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The Senate Intelligence Committee's investigation of how 23-year-old Nigerian Umar Farouk Abdulmutallab soiled his underpants with a makeshift bomb over Detroit last Christmas hung out so much dirty linen on the crowded clothes line of the U.S. intelligence community that it was an easy call to get rid of Director of National Intelligence, Dennis Blair.
The Senate committee's findings released on Tuesday showed the community in all-too-familiar disarray -- adrift with no helmsman strong, savvy and courageous enough to bang heads together to get the far-flung intelligence bureaucracies to cooperate. The report is a damning catalogue of misfeasance and mistakes.
Yet, given recent precedent, with the intelligence community screwing up so clearly and regularly with no accountability, the Christmas Day fiasco and other recent misadventures might not have been enough to send Blair packing.
Rather, the underpants-bomber fiasco should be seen as the proximate cause of Blair's abrupt departure -- which came without so much as the de rigueur thank-you to President Obama for "the privilege of serving." Truth be told, the White House and the CIA have been out to get Blair for many months.
An incompetent manager? Seems so. But Blair also demonstrated a strain of integrity. And that can often be the kiss of death in Official Washington.
On substantive issues, like Iran's nuclear program, Blair did not show the malleability that is desired by those who are out to zap Iran; I believe it likely that these get-Iran hawks helped to zap Blair.
Denied His Own Staff
Last year, the hawks also had their feathers ruffled by Blair's choice of independent-minded former Ambassador Chas Freeman to be chair of the National Intelligence Council, without clearing this first with White House chief of staff Rahm Emanuel. The NIC has purview over the preparation of National Intelligence Estimates and the President' Daily Brief -- the two premier intelligence publications.
Blair's choice of Freeman raised the ire of Washington's still-influential neoconservatives and their allies in the Obama administration because he was regarded as a "realist" on the Middle East, rather than someone who would side reflexively with Israel.
When rumors began to circulate about Freeman's appointment, the neocons unleashed a media barrage, denouncing his criticism of Israel and his associations with the Saudi and Chinese governments. One influential column, entitled "Obama's Intelligence Blunder," was published Feb. 28 on the Washington Post's neocon-dominated op-ed page, written by Jon Chait of The New Republic, another important neocon journal.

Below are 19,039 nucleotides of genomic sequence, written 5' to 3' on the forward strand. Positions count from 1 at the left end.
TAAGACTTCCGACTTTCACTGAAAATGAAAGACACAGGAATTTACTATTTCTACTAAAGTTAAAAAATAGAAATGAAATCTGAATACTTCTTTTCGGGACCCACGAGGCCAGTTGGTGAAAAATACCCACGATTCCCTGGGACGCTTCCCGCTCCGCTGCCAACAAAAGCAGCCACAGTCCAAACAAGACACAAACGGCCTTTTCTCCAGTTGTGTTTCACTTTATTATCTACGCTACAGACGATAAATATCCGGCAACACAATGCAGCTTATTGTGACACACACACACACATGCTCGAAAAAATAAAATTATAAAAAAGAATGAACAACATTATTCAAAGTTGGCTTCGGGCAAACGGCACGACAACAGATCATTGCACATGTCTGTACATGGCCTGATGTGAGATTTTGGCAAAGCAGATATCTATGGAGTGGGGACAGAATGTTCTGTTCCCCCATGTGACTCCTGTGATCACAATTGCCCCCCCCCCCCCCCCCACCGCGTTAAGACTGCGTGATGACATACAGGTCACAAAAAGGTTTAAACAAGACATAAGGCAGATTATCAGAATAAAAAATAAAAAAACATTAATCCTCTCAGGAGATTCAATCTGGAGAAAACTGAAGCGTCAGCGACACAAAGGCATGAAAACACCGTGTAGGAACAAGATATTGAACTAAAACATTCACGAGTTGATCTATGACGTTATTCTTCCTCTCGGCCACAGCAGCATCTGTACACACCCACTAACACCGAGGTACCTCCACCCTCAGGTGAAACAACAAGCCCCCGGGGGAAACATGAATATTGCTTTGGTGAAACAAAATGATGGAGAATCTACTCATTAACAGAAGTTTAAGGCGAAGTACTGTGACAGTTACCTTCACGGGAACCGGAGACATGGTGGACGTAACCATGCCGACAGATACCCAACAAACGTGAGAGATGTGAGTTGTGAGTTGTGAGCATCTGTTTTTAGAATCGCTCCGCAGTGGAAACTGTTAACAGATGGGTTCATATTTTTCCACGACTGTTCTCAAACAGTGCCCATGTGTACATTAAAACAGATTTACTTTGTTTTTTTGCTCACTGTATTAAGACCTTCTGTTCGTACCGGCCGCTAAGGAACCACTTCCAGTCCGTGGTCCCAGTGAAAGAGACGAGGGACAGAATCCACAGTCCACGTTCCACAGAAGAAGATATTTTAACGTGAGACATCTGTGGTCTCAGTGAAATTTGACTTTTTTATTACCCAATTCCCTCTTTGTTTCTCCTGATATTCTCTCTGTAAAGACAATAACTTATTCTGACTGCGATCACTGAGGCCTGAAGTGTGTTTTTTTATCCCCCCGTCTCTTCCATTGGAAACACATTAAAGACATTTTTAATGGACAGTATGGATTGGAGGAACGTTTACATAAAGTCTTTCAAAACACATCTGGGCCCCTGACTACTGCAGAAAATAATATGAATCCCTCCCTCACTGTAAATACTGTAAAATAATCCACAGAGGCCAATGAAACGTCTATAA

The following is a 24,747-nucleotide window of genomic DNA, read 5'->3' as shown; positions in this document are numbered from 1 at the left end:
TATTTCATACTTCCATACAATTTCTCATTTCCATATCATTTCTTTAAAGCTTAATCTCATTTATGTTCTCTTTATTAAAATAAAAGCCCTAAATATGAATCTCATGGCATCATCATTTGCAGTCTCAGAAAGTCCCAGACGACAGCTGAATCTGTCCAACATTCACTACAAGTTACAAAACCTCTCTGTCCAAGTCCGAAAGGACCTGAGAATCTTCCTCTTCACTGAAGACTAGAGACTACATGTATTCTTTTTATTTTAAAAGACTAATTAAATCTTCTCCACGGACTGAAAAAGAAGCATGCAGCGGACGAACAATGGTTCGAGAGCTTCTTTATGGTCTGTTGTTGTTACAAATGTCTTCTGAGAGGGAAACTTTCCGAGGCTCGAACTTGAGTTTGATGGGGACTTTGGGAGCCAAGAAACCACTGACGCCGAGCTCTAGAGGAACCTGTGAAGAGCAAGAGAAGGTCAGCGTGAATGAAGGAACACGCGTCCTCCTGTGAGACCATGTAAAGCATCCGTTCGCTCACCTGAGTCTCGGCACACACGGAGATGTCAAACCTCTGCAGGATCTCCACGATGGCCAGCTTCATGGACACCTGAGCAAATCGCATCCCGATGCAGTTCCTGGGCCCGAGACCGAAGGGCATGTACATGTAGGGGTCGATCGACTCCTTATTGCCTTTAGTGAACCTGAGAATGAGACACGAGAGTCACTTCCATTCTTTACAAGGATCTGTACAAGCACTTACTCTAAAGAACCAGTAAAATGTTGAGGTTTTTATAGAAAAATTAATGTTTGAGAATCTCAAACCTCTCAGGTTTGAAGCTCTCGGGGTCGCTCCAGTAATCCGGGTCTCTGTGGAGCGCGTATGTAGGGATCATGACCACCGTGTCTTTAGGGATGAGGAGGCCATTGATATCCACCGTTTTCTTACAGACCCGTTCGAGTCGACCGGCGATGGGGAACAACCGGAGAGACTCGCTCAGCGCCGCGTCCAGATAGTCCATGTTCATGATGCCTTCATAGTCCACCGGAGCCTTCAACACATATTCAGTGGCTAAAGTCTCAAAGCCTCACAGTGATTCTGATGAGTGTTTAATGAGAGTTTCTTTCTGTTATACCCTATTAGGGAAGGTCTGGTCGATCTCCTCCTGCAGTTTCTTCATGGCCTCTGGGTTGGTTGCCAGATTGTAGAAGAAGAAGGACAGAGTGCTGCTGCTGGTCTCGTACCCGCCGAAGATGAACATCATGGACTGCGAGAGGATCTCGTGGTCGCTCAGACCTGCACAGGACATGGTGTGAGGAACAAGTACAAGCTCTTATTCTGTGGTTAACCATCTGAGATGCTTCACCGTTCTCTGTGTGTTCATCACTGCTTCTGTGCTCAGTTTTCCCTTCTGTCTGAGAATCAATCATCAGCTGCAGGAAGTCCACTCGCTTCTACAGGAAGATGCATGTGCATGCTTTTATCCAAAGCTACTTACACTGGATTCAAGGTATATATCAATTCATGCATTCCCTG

Still, on the morning of March 10, 2009, Blair described the high value that Freeman "will" bring to the job -- "his long experience and inventive mind," for example.
Enter Sens. Chuck Schumer, D-New York, and Joe Lieberman, I-Connecticut who simply could not abide someone in that post with open respect for the rights and interests of both sides of the Palestinian-Israeli conflict. By five o'clock that afternoon, Freeman was told by Blair to announce that he (Freeman) had asked that his selection "not proceed."
To his credit, Freeman went down swinging. He made it clear that he was withdrawing his "previous acceptance" of Blair's invitation to chair the NIC because of the character assassination of him orchestrated by the Israel Lobby.
Freeman added: "The aim of this Lobby is control of the policy process through the exercise of a veto over the appointment of people who dispute the wisdom of its views " and the exclusion of any and all options for decision by Americans and our government other than those it [the Lobby] favors."
Foreign policy analyst Chris Nelson described the imbroglio as a reflection of the "deadly power game regarding what level of support for controversial Israeli government policies is a "requirement' for U.S. public office."
Schumer led Lobby boasting. "His [Freeman's] statements against Israel were way over the top," Schumer said. "I repeatedly urged the White House to reject him, and I am glad they did the right thing."